Seiya Kobayashi shines light on luge in Japan
Lake Placid (FIL) Seiya Kobayashi was the only luger in Japan's largest overseas Winter Olympic delegation when he flew down the Yanqing National Sliding Center track at Beijing 2022.
Now, fresh from his first Olympic experience, the 20-year-old is training hard at the Lake Placid Olympic Sports Complex, home to Team USA’s top sliders.
In an interview with the International Luge Federation, Kobayashi opens up about his Olympic experience and next goals.
“Beijing was an incredible adventure and a major learning curve,” explained Kobayashi, who finished 32nd in the men's individual event.
“I wasn’t totally satisfied with my performance in Beijing - I was nervous and made mistakes. But as soon as I got home, I got back into training and now I’m in Lake Placid until September. ”
Kobayashi - from Iizuna Machi in the Kamiminochi District of northern Nagano Prefecture - has already set his sights on the Milano Cortina 2026 Winter Games and is taking full advantage of Lake Placid’s winterised track for start training while Nagano enjoys full summer temperatures.
“I’m focusing on my lead off. At home in Nagano right now I’d be on our summer roller track, so being here is super useful to perfect the speed I can carry right from the beginning.”
Beijing was also a major eye opener for Kobayashi on the style and skills of the world’s best lugers.
He has been especially impressed by Italy’s Dominik Fischnaller who heading into Beijing 2022 - where he claimed bronze in the singles event - had produced six podium finishes in the 2019-20 season, followed by his first European singles crown in Lillehammer.
“Watching Dominik Fischnaller over the season before the Olympic Games was very insightful - I like his technique and he’s always raising awareness of luge on social media, which is great for the global profile of our sport.”
Now with authorities in Sapporo, capital of Hokkaido, bidding to host the 2030 Winter Olympics - thanks to reliable snowfall and long experience of hosting major events - Kobayashi is especially excited.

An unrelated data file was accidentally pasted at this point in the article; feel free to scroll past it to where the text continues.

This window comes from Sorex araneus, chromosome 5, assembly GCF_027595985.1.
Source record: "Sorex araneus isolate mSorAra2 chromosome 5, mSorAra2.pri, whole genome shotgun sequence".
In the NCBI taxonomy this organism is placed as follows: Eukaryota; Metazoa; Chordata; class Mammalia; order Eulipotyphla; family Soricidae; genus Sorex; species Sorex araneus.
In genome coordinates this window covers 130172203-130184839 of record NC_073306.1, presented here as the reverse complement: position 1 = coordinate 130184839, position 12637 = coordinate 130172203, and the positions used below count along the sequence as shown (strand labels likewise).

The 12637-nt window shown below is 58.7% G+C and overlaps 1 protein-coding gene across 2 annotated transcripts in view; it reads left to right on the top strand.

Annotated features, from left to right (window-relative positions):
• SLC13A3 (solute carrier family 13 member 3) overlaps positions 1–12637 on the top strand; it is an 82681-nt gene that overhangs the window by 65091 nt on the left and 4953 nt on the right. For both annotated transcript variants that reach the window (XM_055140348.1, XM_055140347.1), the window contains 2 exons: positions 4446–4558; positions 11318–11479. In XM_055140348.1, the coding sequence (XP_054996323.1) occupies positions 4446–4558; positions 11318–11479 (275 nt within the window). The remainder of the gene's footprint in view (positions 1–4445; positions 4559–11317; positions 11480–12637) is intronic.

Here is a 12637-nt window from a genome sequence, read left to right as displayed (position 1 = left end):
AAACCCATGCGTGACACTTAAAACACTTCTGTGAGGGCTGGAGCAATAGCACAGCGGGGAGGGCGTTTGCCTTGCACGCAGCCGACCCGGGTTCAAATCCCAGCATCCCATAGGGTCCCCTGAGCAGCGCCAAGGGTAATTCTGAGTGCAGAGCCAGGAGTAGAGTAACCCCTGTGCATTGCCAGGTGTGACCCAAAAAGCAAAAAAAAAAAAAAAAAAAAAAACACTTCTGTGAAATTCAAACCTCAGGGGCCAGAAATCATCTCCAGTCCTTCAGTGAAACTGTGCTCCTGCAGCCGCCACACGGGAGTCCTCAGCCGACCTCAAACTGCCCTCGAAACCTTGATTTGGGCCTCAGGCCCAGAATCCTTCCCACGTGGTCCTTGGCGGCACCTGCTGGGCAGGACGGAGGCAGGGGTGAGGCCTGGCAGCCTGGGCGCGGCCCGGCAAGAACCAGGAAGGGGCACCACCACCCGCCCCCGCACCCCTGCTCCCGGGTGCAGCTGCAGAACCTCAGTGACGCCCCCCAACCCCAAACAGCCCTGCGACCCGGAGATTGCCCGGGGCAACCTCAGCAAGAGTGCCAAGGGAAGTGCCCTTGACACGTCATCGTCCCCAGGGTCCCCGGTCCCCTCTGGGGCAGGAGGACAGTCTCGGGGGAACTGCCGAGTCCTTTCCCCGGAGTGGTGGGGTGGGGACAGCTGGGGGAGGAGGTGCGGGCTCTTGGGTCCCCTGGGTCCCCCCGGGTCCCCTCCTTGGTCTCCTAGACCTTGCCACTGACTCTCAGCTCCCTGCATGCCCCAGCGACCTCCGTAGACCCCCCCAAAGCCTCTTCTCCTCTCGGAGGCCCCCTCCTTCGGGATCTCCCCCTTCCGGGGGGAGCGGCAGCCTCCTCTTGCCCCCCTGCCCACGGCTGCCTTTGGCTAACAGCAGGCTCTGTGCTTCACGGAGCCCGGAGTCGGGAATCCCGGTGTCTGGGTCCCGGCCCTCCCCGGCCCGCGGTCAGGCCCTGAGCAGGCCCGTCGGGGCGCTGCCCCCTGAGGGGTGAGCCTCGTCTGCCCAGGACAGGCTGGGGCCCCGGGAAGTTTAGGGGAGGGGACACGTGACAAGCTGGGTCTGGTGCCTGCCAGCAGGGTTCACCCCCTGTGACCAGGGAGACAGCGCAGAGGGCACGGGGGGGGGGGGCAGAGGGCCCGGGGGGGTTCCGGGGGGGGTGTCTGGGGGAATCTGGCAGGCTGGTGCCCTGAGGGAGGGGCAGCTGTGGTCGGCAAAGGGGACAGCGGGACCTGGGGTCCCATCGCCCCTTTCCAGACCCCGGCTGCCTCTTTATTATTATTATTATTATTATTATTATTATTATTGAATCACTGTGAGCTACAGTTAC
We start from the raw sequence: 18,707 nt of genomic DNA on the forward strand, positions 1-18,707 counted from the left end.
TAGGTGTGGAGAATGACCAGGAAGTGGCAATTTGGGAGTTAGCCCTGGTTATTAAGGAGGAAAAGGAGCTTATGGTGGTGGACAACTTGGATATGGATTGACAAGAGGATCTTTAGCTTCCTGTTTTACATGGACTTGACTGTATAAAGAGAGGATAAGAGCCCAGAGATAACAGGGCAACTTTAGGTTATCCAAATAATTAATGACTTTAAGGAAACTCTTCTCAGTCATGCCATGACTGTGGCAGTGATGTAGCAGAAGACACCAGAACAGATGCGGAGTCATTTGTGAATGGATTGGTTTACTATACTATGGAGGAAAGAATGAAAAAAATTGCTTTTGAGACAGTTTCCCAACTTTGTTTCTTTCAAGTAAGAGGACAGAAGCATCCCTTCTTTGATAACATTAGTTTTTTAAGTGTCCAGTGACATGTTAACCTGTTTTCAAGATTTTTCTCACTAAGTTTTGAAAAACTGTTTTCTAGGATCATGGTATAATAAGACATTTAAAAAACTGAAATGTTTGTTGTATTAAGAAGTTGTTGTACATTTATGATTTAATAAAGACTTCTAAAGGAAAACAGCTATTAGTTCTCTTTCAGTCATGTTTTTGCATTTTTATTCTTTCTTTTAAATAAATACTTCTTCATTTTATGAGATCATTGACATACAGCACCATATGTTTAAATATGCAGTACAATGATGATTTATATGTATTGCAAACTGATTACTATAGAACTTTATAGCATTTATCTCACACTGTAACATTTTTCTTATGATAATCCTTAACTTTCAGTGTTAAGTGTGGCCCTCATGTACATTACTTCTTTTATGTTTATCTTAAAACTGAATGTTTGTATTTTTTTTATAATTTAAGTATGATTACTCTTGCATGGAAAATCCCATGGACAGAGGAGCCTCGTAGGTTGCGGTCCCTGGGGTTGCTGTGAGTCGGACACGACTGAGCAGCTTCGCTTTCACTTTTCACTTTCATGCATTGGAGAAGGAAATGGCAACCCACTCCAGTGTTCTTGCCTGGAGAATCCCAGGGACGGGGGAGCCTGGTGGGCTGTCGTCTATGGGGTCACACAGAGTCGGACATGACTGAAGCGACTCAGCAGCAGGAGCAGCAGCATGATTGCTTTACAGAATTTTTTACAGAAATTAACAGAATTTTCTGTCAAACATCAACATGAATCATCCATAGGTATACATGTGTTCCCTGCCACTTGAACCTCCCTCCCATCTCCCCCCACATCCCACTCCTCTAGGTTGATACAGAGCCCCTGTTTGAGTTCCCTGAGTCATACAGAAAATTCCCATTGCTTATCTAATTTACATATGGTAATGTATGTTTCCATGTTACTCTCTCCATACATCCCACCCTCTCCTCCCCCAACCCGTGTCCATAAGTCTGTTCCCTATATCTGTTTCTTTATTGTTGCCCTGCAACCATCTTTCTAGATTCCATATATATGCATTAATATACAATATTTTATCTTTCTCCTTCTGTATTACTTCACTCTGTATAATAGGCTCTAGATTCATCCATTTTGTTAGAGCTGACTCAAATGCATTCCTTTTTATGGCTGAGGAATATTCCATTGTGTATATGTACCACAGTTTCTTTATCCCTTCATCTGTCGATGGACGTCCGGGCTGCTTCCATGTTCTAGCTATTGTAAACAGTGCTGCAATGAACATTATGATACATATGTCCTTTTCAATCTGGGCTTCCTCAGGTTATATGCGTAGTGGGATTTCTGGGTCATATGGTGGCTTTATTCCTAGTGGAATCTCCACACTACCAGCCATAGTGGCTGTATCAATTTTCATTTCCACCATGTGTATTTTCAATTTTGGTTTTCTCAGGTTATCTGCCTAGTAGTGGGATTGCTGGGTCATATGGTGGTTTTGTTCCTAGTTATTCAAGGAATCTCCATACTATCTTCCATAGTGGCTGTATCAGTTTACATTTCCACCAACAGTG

“Sapporo is the home town of my coach Toshiro Masaki whose career spans nearly two decades. He finished 12th at Turin 2006 and is the luge coaching director of the Japanese Olympic Committee (JOC).
"Hopefully I can win a medal on home soil at the 2030 Olympic Winter Games, in the home town of my coach - this would be my highest honour.
“Having my family and friends there watching too would be a major highlight - these are the people who have been supporting me constantly ever since I started luge.”
Like most children in Nagano, the 1998 Winter Olympics host city, Kobayashi enjoyed skiing and snowboarding.
But when he was in fifth grade at elementary school, he was enticed by the adrenalin of the sliding track.
"As a child, the appeal of luge is obvious - It’s faster and basically a lot more fun than skiing and snowboarding.”
Kobayashi has an important message for Japanese youngsters:
"When I was picked for Beijing 2022, I became a celebrity overnight in my town and when I came back after Beijing everyone knew more about luge.
“Now, I’m hoping that my Beijing experience will help me to help young people in my home town and throughout Japan to aim high in winter sports, and especially in luge.
“It’s important for young people to embrace and try new things. We have an amazing luge facility in Nagano, and now with the Olympics a real possibility in Hokkaido in 2030, Japanese youngsters really have a major goal to aim for.
“I am here to help young people to experience how fantastic luge is!”